Lean System in Lantech – 2004 Onwards


Lantech Europe has developed thousands of variations of its products to guarantee that customers are always provided with the right machine at the right time

“Today, we follow all the best methods of lean production, such as one-piece flow, just-in-time, and make-to-order. We combine these with a modular machine build-up approach that enables us to apply a smart customisation process. .. This flexibility and modularity means that we can build lots of variations and, I believe, this is where we add real value, because we can offer customised machines and shorten lead times,”

Innovation at Lantech
May 2013

Ron Hicks – The Man Who Implemented Lean in Lantech – Interview in 2013

Ron Hicks’  degree was in industrial engineering in 1972. He then went through the intensive three-year manufacturing management program at General Electric Co.

To understand and implement lean, the new industrial engineering – management paradigm, I have to learn first that the many philosophies taught during my  industrial engineering course are null and void and are replaced by better paradigms is the statement of Hicks.

The old American  manufacturing model is being  replaced by a leaner, more automated environment in which the global competition is the driving force. There are still many in America who do things the same way they always have, because it worked then and it still works now.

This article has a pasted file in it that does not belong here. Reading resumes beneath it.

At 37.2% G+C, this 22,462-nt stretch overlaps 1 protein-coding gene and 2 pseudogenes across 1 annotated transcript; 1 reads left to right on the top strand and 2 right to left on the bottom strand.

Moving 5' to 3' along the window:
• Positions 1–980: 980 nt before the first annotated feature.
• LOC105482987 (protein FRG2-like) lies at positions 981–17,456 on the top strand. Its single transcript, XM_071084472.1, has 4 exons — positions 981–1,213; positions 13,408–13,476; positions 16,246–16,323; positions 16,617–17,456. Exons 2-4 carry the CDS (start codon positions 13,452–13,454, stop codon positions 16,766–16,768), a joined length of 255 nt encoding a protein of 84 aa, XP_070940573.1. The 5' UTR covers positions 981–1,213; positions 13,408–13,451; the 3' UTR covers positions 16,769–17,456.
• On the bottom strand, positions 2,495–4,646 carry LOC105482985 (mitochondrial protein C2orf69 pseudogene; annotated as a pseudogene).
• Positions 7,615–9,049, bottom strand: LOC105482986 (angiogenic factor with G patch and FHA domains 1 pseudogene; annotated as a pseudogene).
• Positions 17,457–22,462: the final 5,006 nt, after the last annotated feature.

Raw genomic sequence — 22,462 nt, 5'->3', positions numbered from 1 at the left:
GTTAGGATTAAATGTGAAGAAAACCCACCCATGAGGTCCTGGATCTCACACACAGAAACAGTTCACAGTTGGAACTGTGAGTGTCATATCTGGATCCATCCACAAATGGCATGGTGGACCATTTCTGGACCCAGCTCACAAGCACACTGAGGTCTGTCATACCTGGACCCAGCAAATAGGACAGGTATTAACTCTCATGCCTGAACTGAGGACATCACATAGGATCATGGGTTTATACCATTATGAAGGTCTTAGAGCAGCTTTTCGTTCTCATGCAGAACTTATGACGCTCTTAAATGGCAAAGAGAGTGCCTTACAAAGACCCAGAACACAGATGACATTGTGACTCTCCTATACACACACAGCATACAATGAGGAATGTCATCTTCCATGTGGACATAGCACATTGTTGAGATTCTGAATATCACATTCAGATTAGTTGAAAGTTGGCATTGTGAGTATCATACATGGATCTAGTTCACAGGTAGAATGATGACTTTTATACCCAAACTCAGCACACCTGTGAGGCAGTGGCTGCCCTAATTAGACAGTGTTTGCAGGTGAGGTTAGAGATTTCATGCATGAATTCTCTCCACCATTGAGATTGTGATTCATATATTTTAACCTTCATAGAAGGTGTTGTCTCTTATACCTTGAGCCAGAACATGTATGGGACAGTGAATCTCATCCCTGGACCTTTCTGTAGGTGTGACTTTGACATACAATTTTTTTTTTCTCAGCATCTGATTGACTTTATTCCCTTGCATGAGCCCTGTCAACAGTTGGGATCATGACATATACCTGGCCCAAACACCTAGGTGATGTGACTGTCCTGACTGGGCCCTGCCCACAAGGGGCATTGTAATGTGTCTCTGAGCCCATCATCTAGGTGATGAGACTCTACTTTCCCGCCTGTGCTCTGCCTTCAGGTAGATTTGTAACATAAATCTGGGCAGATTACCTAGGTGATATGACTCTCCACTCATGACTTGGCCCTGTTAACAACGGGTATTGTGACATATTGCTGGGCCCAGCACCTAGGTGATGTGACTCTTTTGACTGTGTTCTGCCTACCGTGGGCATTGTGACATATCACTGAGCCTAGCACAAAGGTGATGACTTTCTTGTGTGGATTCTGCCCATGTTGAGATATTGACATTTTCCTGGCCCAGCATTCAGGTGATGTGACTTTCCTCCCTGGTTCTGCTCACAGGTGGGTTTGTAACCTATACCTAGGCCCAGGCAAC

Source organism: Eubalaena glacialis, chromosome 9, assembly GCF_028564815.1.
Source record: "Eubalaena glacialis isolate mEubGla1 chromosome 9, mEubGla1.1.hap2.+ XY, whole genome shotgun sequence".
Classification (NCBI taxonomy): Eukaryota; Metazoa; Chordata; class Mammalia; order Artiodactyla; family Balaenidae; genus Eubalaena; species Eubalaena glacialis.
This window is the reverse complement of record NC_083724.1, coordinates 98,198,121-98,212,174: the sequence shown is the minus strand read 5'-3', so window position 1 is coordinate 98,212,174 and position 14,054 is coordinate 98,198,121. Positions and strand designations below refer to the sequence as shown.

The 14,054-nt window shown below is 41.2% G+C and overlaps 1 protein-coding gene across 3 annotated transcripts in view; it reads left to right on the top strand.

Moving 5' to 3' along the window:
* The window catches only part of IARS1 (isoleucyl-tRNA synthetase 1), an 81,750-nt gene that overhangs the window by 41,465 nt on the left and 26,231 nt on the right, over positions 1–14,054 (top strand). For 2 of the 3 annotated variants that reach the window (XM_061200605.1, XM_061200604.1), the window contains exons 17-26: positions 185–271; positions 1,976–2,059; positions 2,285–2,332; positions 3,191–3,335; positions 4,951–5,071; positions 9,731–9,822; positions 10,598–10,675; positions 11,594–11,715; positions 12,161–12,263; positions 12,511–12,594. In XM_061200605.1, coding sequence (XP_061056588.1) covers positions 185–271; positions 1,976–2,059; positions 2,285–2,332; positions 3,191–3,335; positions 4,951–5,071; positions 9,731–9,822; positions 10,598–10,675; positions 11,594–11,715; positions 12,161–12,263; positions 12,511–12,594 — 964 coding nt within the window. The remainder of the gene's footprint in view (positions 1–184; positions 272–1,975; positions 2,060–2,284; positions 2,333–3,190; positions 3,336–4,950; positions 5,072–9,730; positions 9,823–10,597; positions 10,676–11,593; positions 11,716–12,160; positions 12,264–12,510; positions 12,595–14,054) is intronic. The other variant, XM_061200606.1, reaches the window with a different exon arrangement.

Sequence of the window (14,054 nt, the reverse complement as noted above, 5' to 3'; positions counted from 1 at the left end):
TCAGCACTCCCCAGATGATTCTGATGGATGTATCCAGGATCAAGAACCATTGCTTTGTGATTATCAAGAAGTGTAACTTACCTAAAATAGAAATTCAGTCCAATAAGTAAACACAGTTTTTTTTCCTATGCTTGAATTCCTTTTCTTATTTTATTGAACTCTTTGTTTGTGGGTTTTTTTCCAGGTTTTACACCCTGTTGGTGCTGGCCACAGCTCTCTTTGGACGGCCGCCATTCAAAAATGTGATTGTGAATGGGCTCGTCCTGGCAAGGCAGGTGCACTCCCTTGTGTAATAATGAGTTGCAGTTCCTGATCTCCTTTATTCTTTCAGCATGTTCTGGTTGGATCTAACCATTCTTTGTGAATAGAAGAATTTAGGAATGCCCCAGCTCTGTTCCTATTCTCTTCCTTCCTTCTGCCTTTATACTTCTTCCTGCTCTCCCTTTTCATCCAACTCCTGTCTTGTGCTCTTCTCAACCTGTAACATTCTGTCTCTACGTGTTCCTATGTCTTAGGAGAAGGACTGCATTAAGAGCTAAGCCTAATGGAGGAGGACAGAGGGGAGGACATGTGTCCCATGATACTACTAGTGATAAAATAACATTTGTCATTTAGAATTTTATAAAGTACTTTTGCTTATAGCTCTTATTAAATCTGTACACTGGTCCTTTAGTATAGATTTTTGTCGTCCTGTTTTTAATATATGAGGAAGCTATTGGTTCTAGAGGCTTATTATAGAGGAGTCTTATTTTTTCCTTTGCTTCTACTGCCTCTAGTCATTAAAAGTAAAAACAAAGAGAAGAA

Lantech chooses lean approach

The goal of lean thinking is to identify what adds value to the product from a customer’s perspective (painting a piece adds value; time spent looking for the right tool does not) and then to cut out as much waste as possible.
The work then is designed to flow at a pace to create what the customer needs, when the customer needs it.
Before switching to lean manufacturing, Lantech worked under the traditional batch-and-queue process in process layout.

Production scheduling was complicated, involving multiple departments and the entire process required space for huge inventories of material and finished products.

In the lean model a cell has all of the equipment it needs to build a certain type of machine. Lantech builds only to order, and a machine that used to take weeks now is completed in a single day,
Problems are found immediately because inspection and verification are done at the site where the machine is built. In the lean system,  Lantech has seen “a quantum leap in quality.” Now Lantech produces a broader range of product, three times the output, but still empty space in the plant and customers that are satisfied.

Lean Lantech Vision – Jim Lancaster, President, Lantech
Pat Lancaster, Father of Jim Lancaster implemented Lean in Lantech in 1992 with Ron Hicks as VP, Operations


Updated on 20 May 2018, 23 February 2014